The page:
Also, as many personal testimonials attest, the GMAT is really hard. Often, it takes months of rigorous, consistent study to get an impressive score. And don’t be fooled by the boastful claims of test prep services, either. Many of the students with the time, dedication, and money to spend on expensive test-prep programs are already driven to succeed in the first place. Test prep can definitely help you improve your score, but chances are the gains will be more incremental than dramatic. Going through a test prep boot camp might give you an idea of what different kinds of questions to expect and how to go about finding solutions, but it can’t magically change your thinking patterns or make you suddenly way smarter.
However, just because it’s beginning to fall out of favor doesn’t mean that taking the GMAT won’t help you.
Improve Your Thinking and Your Odds
As our Spanish dean reminded us earlier, the GMAT does indeed test for analytical thinking. Even though that may not be the only useful predictor of success, it is still very important in the business world, particularly those who want to become executives, bankers, consultants, or analysts. If you posess the time and resources to devote to it, studying for and taking the GMAT will both build and assess your capacity for complex, abstract, multi-dimensional thinking. And achieving the goal of earning your target score – whatever that score is – will give you a baseline layer of knowledge and confidence that will stay with you long after the particulars of the test itself fade away from memory.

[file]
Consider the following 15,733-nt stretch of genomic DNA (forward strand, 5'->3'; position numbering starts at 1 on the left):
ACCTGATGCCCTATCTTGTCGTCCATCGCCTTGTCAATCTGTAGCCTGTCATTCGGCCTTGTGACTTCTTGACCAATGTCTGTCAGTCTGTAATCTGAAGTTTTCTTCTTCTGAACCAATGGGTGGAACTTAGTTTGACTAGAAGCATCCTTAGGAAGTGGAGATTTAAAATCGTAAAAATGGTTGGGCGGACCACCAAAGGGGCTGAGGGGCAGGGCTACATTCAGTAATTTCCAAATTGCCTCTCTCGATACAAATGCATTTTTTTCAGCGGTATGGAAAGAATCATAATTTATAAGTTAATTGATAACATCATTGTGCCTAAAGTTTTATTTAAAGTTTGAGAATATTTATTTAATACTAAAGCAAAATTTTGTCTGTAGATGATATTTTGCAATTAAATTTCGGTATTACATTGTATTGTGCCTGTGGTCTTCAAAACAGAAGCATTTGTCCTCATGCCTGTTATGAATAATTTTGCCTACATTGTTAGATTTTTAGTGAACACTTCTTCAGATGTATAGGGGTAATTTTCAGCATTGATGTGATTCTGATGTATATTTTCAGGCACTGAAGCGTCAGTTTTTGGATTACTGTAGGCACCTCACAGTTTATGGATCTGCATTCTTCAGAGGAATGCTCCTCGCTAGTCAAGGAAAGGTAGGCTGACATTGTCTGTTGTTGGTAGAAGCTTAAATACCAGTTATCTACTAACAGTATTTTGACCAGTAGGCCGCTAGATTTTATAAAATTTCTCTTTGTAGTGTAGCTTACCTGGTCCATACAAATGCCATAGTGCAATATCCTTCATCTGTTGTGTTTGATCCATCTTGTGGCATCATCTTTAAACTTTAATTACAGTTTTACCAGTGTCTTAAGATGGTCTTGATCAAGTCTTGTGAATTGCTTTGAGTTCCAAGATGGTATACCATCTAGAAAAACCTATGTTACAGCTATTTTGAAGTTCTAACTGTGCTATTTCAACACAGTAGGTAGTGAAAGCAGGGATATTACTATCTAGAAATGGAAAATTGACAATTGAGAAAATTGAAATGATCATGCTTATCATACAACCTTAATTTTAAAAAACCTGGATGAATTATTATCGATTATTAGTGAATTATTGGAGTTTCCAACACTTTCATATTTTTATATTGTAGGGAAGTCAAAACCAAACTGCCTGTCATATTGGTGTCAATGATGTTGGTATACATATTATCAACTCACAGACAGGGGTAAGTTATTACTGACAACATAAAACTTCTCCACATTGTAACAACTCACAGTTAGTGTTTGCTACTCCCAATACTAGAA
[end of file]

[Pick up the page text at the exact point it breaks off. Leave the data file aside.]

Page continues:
Also, if exclusivity matters to you, if you are trying to land a job at one of the top firms in your area, and most of the workforce there have MBAs from those top schools, then the GMAT might be the unavoidable. If you think that getting into one of those prestigious programs is the only reliable way to tilt the playing field in your favor, then you obviously need to take it and do well.
So just level with me…do I need to take the GMAT or not?
The good news is that success is not a one-size-fits-all proposition. Everyone defines success differently, and even among those who have a shared definition of success, there are still plenty of paths that can take you there. Similarly, there are obvious reasons why you might want to take the GMAT, and reasons why you might not want to take it.
You should probably consider the following questions:
- Can I create regular time in my schedule to study, practice, and prepare for the GMAT for at least two months straight?
- Will the cost of the GMAT be prohibitive given my current financial situation, especially if I have to take it more than once to reach my target score?
And of course…
- Does my target school require it, or do they view it as less relevant than my life and career experience?
If the answers to each of those are yes, yes, yes, and no, then guess what?
You need to take the GMAT for your online MBA.
If not, hooray, you’re off the hook!
Well, not entirely. There might be a different things you need to focus on, like your resume, your essays, your interview, or picking the right people for letters of recommendation. And you’ll still have to work hard, show up, and build your capacity for abstract thought.
But you don’t have to do it by taking the GMAT.
It is time for research and planning. Your action plans include researching your target online MBA programs and any financial assistance you might need. Then answer the hard questions to see if you need or want to take the GMAT. Then it is time to plan. Do you need to start studying for the GMAT? Do you need to focus on your other admissions criteria? Make those plans and see them through. You got this!